Software patents make a mockery of European ideals

The software patents directive shows Europe at its worst. Whose rules shall we play by now?
Written by Leader , Contributor

Whole countries opposed it, its proponents couldn't explain it, and its own parliament called for it to be completely reconsidered. Twice.Therefore, the European Council decided to approve it. Barring an exceptional parliamentary earthquake, the Computer Implemented Inventions Directive will be rubber-stamped by the European Parliament and will in time become law across the Union. It seems Bill Gates got more than a regal tap on the shoulder when he was visiting last week: if these are the punishments for heading a company convicted in Europe and America for anti-trade monopoly abuse, let us hope he is never rewarded.

This is a triumph of bureaucracy over democracy. It's said of newspapers that you only know how bad they are when you read what they say about something you know; this affair has highlighted the mandarin mechanisms of Europe at their baleful worst. The killer argument that won the day for software patents? "We are adopting the position for institutional reasons so as not to create a precedent which might have a consequence of creating future delays in other processes." Lay down your keyboards, ye knights of open source; you have lost your freedom in a noble cause.

Nobody who actually writes or cares about software supported this directive, but nobody in a position to stop it cared about software except as a cash cow, or cared about its producers except as ever-ready battery hens to be intensively farmed. The patents organisations want more patents, regardless of quality. The bureaucrats want more centralised control. The elected representatives either don't understand the issues or have been bought by big business.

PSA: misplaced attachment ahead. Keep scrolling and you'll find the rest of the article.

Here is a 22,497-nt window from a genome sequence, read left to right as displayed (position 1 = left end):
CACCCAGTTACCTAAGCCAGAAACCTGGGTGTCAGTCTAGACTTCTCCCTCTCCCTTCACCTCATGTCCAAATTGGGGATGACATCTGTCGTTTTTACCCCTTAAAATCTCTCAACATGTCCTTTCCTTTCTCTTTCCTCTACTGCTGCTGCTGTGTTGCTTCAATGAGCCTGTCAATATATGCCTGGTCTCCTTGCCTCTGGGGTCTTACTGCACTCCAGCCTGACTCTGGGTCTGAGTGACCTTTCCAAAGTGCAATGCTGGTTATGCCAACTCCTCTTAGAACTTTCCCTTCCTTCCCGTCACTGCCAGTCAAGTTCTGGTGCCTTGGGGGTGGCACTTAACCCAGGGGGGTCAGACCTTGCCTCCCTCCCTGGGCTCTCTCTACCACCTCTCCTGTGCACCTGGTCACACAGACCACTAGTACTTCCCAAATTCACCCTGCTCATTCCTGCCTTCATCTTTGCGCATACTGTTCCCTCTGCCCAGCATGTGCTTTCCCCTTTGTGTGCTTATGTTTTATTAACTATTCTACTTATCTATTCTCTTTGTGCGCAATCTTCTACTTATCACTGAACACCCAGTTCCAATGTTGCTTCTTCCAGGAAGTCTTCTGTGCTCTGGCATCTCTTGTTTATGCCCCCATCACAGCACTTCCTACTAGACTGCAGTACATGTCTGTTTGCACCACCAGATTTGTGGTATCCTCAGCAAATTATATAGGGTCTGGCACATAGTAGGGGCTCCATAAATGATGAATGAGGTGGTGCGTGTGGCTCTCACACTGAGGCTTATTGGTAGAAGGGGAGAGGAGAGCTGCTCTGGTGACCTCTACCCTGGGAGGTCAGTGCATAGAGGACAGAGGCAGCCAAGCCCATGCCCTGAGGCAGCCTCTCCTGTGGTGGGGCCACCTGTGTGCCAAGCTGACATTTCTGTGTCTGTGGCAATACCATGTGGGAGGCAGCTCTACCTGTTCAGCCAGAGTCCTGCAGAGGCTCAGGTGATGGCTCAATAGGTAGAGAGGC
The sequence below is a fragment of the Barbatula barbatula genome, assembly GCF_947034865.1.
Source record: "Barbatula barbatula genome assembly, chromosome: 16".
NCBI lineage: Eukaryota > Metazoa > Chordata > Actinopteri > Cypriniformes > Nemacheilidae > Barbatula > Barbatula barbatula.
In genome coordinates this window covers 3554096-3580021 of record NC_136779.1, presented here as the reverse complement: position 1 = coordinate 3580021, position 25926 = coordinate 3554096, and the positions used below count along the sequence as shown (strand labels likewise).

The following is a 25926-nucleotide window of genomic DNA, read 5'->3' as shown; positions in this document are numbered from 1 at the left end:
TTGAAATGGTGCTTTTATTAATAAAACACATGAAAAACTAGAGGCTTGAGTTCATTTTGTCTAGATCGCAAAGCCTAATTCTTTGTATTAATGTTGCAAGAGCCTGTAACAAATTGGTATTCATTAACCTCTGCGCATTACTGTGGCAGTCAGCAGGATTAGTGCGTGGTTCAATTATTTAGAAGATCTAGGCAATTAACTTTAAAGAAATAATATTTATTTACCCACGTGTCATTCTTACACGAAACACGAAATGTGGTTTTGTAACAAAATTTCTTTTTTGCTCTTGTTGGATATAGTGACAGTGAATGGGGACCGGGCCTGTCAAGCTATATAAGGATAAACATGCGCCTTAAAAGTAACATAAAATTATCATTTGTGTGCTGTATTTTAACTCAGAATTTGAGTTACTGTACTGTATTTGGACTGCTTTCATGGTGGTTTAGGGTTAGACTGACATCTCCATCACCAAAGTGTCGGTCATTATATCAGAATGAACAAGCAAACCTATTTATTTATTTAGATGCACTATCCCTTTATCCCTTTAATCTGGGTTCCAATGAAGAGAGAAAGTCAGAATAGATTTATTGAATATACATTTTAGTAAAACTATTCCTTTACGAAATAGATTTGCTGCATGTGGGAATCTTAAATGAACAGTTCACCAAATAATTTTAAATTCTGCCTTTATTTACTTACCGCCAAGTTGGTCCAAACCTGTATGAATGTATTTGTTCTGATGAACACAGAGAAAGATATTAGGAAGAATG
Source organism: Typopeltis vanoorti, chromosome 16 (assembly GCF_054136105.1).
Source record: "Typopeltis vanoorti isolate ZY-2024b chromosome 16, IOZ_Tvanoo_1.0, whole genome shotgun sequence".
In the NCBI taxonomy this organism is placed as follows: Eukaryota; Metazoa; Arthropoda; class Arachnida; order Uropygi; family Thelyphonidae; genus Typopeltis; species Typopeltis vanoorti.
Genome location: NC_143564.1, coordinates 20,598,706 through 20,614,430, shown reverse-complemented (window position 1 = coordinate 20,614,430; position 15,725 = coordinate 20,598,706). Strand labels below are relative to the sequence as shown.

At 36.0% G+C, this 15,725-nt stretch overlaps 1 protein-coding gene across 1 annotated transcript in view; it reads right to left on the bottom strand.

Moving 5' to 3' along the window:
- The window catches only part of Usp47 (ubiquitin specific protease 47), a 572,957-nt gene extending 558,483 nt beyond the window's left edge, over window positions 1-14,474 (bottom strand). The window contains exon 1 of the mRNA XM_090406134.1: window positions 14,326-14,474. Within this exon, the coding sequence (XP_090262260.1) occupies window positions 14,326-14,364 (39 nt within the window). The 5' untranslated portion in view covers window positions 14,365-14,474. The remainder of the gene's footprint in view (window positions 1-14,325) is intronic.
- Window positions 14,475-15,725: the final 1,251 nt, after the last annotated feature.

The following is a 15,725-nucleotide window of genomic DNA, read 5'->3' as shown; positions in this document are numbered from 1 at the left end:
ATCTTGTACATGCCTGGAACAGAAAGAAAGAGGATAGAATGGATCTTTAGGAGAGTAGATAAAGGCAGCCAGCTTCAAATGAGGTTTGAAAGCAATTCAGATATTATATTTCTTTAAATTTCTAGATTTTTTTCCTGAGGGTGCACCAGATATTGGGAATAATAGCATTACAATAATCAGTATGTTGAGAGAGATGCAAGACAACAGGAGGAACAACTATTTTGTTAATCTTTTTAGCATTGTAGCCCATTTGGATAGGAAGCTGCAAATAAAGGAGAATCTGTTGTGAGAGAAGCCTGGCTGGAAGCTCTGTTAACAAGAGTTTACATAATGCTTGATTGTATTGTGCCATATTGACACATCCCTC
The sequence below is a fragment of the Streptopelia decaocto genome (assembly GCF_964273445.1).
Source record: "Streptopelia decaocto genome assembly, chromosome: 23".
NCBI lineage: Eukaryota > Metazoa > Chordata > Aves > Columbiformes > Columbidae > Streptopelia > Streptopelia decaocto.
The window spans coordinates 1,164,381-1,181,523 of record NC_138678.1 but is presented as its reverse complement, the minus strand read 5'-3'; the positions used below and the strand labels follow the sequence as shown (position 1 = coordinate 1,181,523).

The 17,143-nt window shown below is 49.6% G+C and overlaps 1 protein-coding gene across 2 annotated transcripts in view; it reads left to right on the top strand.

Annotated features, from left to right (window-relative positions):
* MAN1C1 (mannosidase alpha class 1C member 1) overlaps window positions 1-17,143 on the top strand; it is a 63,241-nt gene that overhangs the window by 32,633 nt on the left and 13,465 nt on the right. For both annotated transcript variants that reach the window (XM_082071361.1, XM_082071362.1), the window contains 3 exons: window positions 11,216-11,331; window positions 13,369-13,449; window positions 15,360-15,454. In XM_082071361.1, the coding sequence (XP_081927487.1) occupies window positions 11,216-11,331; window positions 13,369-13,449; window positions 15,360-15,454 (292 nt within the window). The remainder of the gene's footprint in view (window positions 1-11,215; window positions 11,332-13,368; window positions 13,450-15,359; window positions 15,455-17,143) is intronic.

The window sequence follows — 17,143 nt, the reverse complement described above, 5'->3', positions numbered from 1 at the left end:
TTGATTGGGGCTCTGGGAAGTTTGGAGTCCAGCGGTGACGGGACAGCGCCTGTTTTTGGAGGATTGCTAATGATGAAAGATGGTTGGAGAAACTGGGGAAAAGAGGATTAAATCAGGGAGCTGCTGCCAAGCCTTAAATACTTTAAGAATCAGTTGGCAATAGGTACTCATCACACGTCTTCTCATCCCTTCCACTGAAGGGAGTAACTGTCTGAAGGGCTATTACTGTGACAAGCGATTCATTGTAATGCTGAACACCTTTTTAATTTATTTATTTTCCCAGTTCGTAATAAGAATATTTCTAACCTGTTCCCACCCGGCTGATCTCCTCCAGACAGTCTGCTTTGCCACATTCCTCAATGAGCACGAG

For those of us who believe in freedom to innovate, this is a sad day. It is even sadder for those who stand by the ideals which gave birth to the modern Europe, and believe that our institutions act on our behalf against powerful self-interests.

But the battle's not over quite yet. Those who do fight for us need our active support, now more than ever. We must try, Europe-wide, to get the majority vote in Parliament that can overturn the directive. UK readers can contact their MEPs via writetothem.com. Make that effort now, before software patents become enmeshed in national law and then in untouchable international treaties.

If all that fails it may be time to ask ourselves what, as IT workers, a revolution would look like.

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